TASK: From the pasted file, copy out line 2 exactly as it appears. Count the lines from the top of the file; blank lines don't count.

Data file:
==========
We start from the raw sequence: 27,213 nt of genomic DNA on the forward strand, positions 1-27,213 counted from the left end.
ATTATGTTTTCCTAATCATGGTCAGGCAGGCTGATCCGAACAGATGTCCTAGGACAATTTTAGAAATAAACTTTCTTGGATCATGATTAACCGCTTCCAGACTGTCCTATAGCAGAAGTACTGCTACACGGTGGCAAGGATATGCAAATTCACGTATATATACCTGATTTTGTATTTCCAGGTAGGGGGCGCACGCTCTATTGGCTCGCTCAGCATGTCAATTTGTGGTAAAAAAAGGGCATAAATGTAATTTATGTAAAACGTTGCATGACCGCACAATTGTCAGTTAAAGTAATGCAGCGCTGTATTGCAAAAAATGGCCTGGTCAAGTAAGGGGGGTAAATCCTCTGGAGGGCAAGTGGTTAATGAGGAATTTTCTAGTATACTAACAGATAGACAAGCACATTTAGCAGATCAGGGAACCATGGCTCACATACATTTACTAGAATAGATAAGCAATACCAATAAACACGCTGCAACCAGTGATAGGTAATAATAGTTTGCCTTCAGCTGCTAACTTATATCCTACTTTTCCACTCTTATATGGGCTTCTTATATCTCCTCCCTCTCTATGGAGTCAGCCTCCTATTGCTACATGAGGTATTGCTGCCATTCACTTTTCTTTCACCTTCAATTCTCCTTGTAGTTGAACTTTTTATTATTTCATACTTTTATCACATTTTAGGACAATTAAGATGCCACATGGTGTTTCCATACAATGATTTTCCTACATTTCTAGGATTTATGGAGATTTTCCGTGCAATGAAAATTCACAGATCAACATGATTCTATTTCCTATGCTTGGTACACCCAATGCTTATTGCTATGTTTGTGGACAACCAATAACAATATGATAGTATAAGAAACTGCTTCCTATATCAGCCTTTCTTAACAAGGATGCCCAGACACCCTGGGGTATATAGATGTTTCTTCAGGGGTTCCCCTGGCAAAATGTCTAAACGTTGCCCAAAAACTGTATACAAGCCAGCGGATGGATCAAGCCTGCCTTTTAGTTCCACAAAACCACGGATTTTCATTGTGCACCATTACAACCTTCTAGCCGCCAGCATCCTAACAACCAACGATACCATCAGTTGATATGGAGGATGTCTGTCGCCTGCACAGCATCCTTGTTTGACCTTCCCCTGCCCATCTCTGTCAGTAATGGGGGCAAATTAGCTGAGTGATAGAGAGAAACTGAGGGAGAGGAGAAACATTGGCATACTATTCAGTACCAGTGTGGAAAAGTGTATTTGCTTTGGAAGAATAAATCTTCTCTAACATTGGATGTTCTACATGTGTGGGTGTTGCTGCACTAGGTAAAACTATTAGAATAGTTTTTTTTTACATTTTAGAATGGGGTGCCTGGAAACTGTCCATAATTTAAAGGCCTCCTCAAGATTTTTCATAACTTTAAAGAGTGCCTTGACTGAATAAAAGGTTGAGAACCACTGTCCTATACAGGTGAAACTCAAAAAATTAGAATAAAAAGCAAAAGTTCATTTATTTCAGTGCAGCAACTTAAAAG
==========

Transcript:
ATTATGTTTTCCTAATCATGGTCAGGCAGGCTGATCCGAACAGATGTCCTAGGACAATTTTAGAAATAAACTTTCTTGGATCATGATTAACCGCTTCCAGACTGTCCTATAGCAGAAGTACTGCTACACGGTGGCAAGGATATGCAAATTCACGTATATATACCTGATTTTGTATTTCCAGGTAGGGGGCGCACGCTCTATTGGCTCGCTCAGCATGTCAATTTGTGGTAAAAAAAGGGCATAAATGTAATTTATGTAAAACGTTGCATGACCGCACAATTGTCAGTTAAAGTAATGCAGCGCTGTATTGCAAAAAATGGCCTGGTCAAGTAAGGGGGGTAAATCCTCTGGAGGGCAAGTGGTTAATGAGGAATTTTCTAGTATACTAACAGATAGACAAGCACATTTAGCAGATCAGGGAACCATGGCTCACATACATTTACTAGAATAGATAAGCAATACCAATAAACACGCTGCAACCAGTGATAGGTAATAATAGTTTGCCTTCAGCTGCTAACTTATATCCTACTTTTCCACTCTTATATGGGCTTCTTATATCTCCTCCCTCTCTATGGAGTCAGCCTCCTATTGCTACATGAGGTATTGCTGCCATTCACTTTTCTTTCACCTTCAATTCTCCTTGTAGTTGAACTTTTTATTATTTCATACTTTTATCACATTTTAGGACAATTAAGATGCCACATGGTGTTTCCATACAATGATTTTCCTACATTTCTAGGATTTATGGAGATTTTCCGTGCAATGAAAATTCACAGATCAACATGATTCTATTTCCTATGCTTGGTACACCCAATGCTTATTGCTATGTTTGTGGACAACCAATAACAATATGATAGTATAAGAAACTGCTTCCTATATCAGCCTTTCTTAACAAGGATGCCCAGACACCCTGGGGTATATAGATGTTTCTTCAGGGGTTCCCCTGGCAAAATGTCTAAACGTTGCCCAAAAACTGTATACAAGCCAGCGGATGGATCAAGCCTGCCTTTTAGTTCCACAAAACCACGGATTTTCATTGTGCACCATTACAACCTTCTAGCCGCCAGCATCCTAACAACCAACGATACCATCAGTTGATATGGAGGATGTCTGTCGCCTGCACAGCATCCTTGTTTGACCTTCCCCTGCCCATCTCTGTCAGTAATGGGGGCAAATTAGCTGAGTGATAGAGAGAAACTGAGGGAGAGGAGAAACATTGGCATACTATTCAGTACCAGTGTGGAAAAGTGTATTTGCTTTGGAAGAATAAATCTTCTCTAACATTGGATGTTCTACATGTGTGGGTGTTGCTGCACTAGGTAAAACTATTAGAATAGTTTTTTTTTACATTTTAGAATGGGGTGCCTGGAAACTGTCCATAATTTAAAGGCCTCCTCAAGATTTTTCATAACTTTAAAGAGTGCCTTGACTGAATAAAAGGTTGAGAACCACTGTCCTATACAGGTGAAACTCAAAAAATTAGAATAAAAAGCAAAAGTTCATTTATTTCAGTGCAGCAACTTAAAAG